So the question becomes: when is Instagram going to take all that wonderful, beautiful, socially-related content and post it online?
One would thing they are missing some opportunities here, even if they are mostly pre-revenue. And one would think they could provide a better user experience for Instagram devotees.
I know Bing is getting better and better at search. I know they’re even increasing their market share, and not just because they’re also driving Yahoo! search results now.
Frankly, more power to them – competition in any space drives improvements for all of us. So I hope they continue to push Google and both companies get better at finding and organizing information.
But this is really weird. You’d think that if Bing drives about 30% of the searches on the internet, I would see some traffic here at Sparkplug 9 from them. Or from Yahoo. You’d think wrong:
See that big blue chunk of the pie? The 96.91%? Yup, that’s Google’s share of search-engine-driven traffic to this site. It’s not all traffic – I get a ton of traffic from StumbleUpon and other sites. But traffic from search engines is a big chunk of my traffic … and almost all of it is straight from Google.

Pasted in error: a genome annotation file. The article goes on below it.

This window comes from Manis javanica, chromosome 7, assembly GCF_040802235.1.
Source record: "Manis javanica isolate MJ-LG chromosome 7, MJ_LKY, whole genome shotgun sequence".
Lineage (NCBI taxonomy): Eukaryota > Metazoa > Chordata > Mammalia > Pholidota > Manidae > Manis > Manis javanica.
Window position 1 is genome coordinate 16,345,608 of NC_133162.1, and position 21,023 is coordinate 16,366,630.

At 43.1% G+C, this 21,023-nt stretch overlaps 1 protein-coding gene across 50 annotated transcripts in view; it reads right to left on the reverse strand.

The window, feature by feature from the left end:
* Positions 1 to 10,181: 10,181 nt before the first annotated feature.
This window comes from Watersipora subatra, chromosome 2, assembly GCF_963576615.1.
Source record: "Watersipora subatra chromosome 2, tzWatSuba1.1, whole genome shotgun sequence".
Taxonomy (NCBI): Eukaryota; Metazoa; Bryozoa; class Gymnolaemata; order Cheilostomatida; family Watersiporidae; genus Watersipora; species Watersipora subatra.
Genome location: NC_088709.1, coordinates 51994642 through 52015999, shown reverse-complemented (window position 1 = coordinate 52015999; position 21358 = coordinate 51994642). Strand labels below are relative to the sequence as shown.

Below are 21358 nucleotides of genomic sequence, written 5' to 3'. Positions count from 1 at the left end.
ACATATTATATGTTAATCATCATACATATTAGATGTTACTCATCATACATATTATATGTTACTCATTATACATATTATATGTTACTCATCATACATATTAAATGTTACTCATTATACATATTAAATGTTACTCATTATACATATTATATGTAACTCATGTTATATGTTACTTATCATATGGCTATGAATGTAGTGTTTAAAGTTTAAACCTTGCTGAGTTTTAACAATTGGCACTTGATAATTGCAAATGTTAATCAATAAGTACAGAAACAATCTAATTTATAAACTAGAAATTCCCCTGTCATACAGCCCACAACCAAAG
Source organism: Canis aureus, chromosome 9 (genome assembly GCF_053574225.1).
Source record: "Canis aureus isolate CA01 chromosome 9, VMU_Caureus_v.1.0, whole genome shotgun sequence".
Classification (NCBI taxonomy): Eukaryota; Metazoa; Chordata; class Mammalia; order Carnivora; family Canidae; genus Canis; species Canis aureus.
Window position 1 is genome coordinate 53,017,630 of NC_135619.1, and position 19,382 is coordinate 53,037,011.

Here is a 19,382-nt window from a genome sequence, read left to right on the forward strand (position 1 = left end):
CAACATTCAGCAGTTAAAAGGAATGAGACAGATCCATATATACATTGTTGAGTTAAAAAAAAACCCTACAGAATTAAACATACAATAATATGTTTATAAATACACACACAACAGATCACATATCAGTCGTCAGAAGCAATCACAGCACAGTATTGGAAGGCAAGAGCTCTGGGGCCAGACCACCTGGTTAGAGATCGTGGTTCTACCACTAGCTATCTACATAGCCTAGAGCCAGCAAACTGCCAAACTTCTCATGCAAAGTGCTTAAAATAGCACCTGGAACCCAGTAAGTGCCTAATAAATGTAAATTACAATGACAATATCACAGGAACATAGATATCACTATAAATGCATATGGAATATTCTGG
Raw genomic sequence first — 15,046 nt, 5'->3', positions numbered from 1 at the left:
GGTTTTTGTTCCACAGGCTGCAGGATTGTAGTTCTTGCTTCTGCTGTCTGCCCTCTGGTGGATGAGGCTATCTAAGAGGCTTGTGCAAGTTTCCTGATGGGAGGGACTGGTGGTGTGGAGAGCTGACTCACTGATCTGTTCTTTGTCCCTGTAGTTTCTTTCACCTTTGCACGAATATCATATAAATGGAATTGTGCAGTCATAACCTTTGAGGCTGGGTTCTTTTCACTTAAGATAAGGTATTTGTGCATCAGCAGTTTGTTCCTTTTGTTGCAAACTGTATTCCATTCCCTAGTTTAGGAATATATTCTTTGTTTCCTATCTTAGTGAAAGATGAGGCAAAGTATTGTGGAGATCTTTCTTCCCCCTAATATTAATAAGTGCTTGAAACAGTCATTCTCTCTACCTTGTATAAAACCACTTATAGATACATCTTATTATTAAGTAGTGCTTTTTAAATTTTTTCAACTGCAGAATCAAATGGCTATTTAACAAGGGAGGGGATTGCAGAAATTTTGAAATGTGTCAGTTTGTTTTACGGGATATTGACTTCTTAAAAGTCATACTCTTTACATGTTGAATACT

Perhaps it’s audience – my topics are not interesting to the typical Bing or Yahoo user? That’s possible. But so much less interesting? Kinda hard to believe.
In any case, Bing and Yahoo! send less traffic to my blog in a month than Google in a day.
The future of search is found.
That may be a truism … sort of like a classic rock song: an oldy but a goody. But let’s unpack it a little.
I started this series on connecting buyers and sellers a couple of months ago. In the first article, I talked about how companies make money. Mostly, they either:
The third group, the connectors, have the opportunity to make the most money because they operate across business categories. (Unfortunately it’s hard to successfully layer across too many verticals, which is why Google is now verticalizing search … e.g., boutiques.com)
In the second article, I talked about companies that are working to own layers across the entire web which will enable them to know you, and secondly know a virtual representation of the world (including the commercial world, where money and goods and services are exchanged), and thirdly connect the two … thereby earning the right to “make a piece” (of the action) on every transaction.
I said that:
And today, I’ve said that the future of search is found. But not really. Actually, the future of search is done … a big red Easy button for life.